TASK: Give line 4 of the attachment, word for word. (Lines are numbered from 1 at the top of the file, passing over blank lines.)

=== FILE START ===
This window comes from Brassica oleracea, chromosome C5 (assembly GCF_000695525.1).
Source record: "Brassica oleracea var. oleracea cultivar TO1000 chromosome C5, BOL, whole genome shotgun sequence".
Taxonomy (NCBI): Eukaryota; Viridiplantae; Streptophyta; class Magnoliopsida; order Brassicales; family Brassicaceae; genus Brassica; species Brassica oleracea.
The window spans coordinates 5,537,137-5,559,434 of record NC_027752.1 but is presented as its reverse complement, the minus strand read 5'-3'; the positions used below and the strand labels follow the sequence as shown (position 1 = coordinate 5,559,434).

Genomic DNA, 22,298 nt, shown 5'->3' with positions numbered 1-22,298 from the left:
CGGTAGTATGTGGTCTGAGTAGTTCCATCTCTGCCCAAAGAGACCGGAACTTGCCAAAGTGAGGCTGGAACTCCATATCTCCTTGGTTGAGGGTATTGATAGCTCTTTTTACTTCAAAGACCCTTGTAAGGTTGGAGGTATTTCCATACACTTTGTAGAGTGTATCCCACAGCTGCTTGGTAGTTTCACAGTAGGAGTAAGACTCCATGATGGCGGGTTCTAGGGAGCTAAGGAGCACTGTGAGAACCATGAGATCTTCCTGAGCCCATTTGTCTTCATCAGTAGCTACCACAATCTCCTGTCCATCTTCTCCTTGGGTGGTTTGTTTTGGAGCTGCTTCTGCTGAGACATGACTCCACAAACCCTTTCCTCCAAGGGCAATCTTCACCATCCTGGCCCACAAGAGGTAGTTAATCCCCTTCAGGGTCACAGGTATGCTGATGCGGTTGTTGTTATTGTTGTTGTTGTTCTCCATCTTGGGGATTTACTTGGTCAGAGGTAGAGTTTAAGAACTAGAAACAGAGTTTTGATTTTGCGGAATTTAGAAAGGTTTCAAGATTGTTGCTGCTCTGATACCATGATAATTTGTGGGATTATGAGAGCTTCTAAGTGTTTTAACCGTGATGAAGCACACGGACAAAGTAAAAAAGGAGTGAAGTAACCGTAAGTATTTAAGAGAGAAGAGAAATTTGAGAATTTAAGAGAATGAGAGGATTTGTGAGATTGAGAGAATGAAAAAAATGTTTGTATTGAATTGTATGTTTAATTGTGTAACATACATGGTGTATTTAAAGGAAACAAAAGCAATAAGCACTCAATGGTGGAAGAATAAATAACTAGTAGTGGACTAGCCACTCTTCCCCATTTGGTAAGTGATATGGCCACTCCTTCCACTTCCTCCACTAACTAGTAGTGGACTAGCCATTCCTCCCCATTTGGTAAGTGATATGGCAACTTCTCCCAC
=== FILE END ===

The window spans coordinates 5,537,137-5,559,434 of record NC_027752.1 but is presented as its reverse complement, the minus strand read 5'-3'; the positions used below and the strand labels follow the sequence as shown (position 1 = coordinate 5,559,434).